Winter salads are fairly safe, I mean, tame, at this little place here. They come from the store: lettuce, spinach, carrots, celery, onions, sometimes green peppers if I find them on sale. . .
But when the growing season gets here, you never know what I'll throw in there! Today's salad started in the usual way: spinach and green leaf lettuce from the grocery store. Then I got a wild hare and took my kitchen shears outside to see what I could see.
What did I see?
Chives seem to be easy to grow; I got mine a few years ago as a fifty-cent size clump from a generous acquaintance. I stuck them in the ground, and they grew. They've come back every year. All I have to do is cut the green shoots and eat them! If I don't cut and eat them fast enough, once hot weather gets here they send up pretty little purple flowers, which are also edible or make a nice small bouquet in a bud vase.
They are alliums, meaning they are part of the onion family, and they taste slightly onion-y. Being part of the allium family means they are also good at boosting your immune system. At this little place here, we eat lots of alliums, especially if one of us is coming down with a cold. Usually this nips things in the bud and no one else gets ill, plus the ill person heals faster.
Yes, dandelion. Edible, especially in the spring before they flower. They have a slightly peppery taste, and as the leaves get larger they get more bitter. So nice, young, tender ones are best for hiding, I mean, putting in, your salad. They are super nutritious, especially high in Vitamins A, C and K, as well as being a good source of Calcium and Iron. And if you cut them up small enough and toss them into the salad well, your husband and kids might not notice what you snuck into their salad. ;0)
I have a small patch of garlic that got away from me years ago, when I first tried growing garlic by putting a sprouting head of garlic from the store into the ground in the spring. Which is the wrong time to plant garlic in Michigan. It did grow, but didn't form anything but tiny heads that were too small to do much with. Evidently when I dug them up to harvest, I didn't get them all, because they grew back the next year, not getting any bigger. Then the mint I'd planted nearby got crazy and took over the entire bed, making it next to impossible to find and dig up the garlic at harvest time.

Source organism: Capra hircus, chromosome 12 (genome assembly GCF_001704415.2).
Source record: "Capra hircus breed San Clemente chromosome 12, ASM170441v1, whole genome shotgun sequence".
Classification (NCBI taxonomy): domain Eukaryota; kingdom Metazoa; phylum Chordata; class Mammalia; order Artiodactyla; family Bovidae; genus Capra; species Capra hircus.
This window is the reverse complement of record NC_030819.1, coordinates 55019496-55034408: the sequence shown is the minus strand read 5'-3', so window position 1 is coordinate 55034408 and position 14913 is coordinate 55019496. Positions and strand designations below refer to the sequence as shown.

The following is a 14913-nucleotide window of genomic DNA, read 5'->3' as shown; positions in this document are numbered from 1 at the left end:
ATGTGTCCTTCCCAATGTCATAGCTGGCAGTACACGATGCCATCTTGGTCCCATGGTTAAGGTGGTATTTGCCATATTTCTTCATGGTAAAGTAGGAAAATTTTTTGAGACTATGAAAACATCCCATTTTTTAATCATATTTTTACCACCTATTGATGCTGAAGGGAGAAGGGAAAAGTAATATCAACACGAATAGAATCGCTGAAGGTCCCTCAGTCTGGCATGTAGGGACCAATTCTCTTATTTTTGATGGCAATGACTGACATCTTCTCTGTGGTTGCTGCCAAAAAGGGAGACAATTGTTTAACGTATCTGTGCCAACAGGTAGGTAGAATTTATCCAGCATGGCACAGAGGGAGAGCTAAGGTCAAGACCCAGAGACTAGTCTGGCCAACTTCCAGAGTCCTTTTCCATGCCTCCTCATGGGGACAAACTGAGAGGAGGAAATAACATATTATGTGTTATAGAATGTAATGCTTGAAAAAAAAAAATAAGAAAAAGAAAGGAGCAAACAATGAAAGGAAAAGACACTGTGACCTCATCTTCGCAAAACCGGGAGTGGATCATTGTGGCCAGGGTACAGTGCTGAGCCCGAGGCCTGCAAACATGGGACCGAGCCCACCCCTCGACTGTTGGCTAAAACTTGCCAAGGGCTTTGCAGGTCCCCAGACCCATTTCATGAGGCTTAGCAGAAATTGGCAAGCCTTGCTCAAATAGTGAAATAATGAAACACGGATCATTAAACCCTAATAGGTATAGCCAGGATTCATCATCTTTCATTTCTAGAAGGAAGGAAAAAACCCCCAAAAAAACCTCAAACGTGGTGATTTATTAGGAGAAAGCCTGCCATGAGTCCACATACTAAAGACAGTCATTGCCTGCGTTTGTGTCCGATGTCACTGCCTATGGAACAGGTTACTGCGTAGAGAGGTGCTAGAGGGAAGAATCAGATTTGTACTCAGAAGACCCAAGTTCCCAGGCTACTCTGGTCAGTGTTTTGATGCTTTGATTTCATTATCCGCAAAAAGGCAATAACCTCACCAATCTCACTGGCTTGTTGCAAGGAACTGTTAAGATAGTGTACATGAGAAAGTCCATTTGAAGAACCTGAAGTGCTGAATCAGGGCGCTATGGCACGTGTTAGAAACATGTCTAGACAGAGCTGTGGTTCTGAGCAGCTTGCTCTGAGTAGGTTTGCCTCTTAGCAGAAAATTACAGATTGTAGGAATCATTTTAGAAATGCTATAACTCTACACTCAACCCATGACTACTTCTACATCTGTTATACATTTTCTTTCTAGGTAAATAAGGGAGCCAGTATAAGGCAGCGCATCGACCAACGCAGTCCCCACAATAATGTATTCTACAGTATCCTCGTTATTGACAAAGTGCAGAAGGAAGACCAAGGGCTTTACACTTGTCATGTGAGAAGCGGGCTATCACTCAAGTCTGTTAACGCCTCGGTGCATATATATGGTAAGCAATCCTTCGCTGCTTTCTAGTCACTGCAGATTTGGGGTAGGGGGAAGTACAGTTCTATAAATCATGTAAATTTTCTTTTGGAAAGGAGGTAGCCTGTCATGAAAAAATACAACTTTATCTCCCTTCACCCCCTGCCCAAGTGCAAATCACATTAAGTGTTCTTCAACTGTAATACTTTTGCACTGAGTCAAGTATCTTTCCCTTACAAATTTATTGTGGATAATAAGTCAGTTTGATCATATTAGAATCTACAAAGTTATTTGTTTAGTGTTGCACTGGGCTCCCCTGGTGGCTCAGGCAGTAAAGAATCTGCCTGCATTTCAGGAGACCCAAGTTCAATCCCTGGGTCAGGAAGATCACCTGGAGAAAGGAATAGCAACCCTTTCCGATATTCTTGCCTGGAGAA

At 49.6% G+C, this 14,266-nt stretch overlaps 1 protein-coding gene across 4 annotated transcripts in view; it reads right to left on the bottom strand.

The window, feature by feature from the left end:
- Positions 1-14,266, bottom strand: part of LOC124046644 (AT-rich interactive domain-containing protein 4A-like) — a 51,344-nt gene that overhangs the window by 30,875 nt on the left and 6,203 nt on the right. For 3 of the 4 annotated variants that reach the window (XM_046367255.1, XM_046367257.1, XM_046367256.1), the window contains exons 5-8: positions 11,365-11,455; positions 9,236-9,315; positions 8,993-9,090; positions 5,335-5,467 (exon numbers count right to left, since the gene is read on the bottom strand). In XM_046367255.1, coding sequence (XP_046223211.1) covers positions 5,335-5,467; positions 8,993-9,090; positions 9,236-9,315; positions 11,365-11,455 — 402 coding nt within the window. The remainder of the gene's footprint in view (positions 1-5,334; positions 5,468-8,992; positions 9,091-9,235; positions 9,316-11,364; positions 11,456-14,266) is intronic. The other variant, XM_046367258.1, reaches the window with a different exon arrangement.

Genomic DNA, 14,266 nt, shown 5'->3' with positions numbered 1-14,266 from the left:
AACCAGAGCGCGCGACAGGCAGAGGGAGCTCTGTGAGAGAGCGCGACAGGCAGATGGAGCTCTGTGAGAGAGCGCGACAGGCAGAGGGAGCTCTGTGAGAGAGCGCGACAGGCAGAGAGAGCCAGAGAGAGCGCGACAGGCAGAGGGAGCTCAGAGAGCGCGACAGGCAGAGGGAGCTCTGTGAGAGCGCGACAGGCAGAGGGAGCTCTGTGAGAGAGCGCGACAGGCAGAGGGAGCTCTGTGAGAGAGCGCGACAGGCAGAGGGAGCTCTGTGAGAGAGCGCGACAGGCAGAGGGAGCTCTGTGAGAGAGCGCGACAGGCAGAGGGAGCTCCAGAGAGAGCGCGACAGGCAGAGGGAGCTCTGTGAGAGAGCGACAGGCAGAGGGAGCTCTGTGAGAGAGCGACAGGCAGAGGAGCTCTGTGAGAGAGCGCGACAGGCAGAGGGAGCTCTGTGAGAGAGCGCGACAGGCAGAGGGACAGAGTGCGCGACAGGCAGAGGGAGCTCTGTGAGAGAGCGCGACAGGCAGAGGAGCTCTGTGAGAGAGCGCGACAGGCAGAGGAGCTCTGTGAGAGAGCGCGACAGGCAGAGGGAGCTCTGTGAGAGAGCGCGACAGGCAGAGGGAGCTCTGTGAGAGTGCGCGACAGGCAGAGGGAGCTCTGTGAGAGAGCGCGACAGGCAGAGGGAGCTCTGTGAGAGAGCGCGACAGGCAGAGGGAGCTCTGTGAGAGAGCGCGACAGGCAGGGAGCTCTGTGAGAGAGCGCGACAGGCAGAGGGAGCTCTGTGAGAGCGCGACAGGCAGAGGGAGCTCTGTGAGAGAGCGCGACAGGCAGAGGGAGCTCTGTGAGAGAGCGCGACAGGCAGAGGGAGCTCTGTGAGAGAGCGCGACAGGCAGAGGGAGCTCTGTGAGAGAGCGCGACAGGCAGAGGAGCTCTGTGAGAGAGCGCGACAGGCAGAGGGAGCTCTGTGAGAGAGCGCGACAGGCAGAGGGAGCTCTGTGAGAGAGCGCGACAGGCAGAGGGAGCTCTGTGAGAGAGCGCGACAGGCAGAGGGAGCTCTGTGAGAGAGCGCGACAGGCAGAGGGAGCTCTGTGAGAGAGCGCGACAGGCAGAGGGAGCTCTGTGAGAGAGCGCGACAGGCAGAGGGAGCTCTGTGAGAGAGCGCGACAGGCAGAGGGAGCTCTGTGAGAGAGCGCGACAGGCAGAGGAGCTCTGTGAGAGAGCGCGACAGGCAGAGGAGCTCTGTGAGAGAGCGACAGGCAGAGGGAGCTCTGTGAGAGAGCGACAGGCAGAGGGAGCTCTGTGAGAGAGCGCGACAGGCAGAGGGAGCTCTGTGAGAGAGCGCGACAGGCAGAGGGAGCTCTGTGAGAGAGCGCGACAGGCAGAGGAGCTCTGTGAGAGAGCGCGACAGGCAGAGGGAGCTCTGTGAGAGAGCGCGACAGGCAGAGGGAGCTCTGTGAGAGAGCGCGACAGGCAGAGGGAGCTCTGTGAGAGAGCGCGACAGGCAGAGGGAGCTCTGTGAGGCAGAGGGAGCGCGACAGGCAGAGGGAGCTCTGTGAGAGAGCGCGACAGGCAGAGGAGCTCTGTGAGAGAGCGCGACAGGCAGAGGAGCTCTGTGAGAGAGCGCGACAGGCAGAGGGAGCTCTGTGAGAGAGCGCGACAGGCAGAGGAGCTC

Last fall, however, I tore out a bunch of the mint that was beyond it's rightful space, and now I'm seeing green clumps of garlic shoots coming up. Knowing that garlic scapes (the curling stem of the seed head) are edible and yummy, I figured that the shoots (where the seed head stems eventually will come from as the weather warms) would be too. Just in case my theory was wrong, I ate a piece right there outside with my kitchen shears in my hand. Yum, garlicky! So I cut off a fistful to add to the salad.
Garlic shoots/scapes are, like dandelion greens, high in Vitamin C, Calcium, and Iron, although apparently they have no notable amount of Vitamin A.
A member of the mint family, lemon balm is easy to grow. It has a mildly lemon flavor, which is a nice addition to a green salad. Or just to chew a few leaves raw when you're working outside and have a craving for a snack. Nice flavor, no calories! At least, I can't find any nutritional data anywhere for lemon balm, so I'm going to claim it has no calories.
It was the lemon balm that DH found in the salad tonight. Guess I left a few of those leaves a little too big to go unnoticed. . .
So that was the greenery in tonight's salad. Other times, especially in late June, I have had salads composed of things like 5 different lettuces, chard, beet greens, peppermint and/or spearmint leaves, dill fronds, arugula, radish leaves, young kale leaves, as well as the ingredients I used today. It's fun to go out and see what edibles there are around and throw them together for an interesting, tasty and nutritious mixture of greens.
This spring and summer, I challenge you to get out of the plain lettuce salad rut and throw in some less conventional goodies. You'll be amazed at the delicious combinations you can come up with.